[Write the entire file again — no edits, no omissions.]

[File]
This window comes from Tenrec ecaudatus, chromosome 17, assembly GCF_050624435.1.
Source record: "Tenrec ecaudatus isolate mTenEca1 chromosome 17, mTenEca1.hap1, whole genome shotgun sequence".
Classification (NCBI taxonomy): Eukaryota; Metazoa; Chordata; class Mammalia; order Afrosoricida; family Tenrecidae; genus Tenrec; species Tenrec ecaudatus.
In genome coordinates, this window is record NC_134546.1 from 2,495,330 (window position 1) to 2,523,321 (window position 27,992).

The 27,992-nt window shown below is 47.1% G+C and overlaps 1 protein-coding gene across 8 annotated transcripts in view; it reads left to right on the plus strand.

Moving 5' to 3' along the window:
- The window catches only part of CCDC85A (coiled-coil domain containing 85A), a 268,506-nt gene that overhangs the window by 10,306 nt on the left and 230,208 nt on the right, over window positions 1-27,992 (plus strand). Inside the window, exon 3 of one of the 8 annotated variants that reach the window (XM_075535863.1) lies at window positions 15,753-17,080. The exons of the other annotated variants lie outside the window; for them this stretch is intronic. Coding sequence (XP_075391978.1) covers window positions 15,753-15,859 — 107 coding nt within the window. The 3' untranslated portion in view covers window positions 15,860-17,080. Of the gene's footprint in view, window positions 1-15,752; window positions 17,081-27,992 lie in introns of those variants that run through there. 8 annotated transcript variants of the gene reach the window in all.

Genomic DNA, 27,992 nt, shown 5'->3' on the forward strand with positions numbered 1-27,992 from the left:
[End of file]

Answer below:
This window comes from Tenrec ecaudatus, chromosome 17, assembly GCF_050624435.1.
Source record: "Tenrec ecaudatus isolate mTenEca1 chromosome 17, mTenEca1.hap1, whole genome shotgun sequence".
Classification (NCBI taxonomy): Eukaryota; Metazoa; Chordata; class Mammalia; order Afrosoricida; family Tenrecidae; genus Tenrec; species Tenrec ecaudatus.
In genome coordinates, this window is record NC_134546.1 from 2,495,330 (window position 1) to 2,523,321 (window position 27,992).

The 27,992-nt window shown below is 47.1% G+C and overlaps 1 protein-coding gene across 8 annotated transcripts in view; it reads left to right on the plus strand.

Moving 5' to 3' along the window:
- The window catches only part of CCDC85A (coiled-coil domain containing 85A), a 268,506-nt gene that overhangs the window by 10,306 nt on the left and 230,208 nt on the right, over window positions 1-27,992 (plus strand). Inside the window, exon 3 of one of the 8 annotated variants that reach the window (XM_075535863.1) lies at window positions 15,753-17,080. The exons of the other annotated variants lie outside the window; for them this stretch is intronic. Coding sequence (XP_075391978.1) covers window positions 15,753-15,859 — 107 coding nt within the window. The 3' untranslated portion in view covers window positions 15,860-17,080. Of the gene's footprint in view, window positions 1-15,752; window positions 17,081-27,992 lie in introns of those variants that run through there. 8 annotated transcript variants of the gene reach the window in all.

Genomic DNA, 27,992 nt, shown 5'->3' on the forward strand with positions numbered 1-27,992 from the left: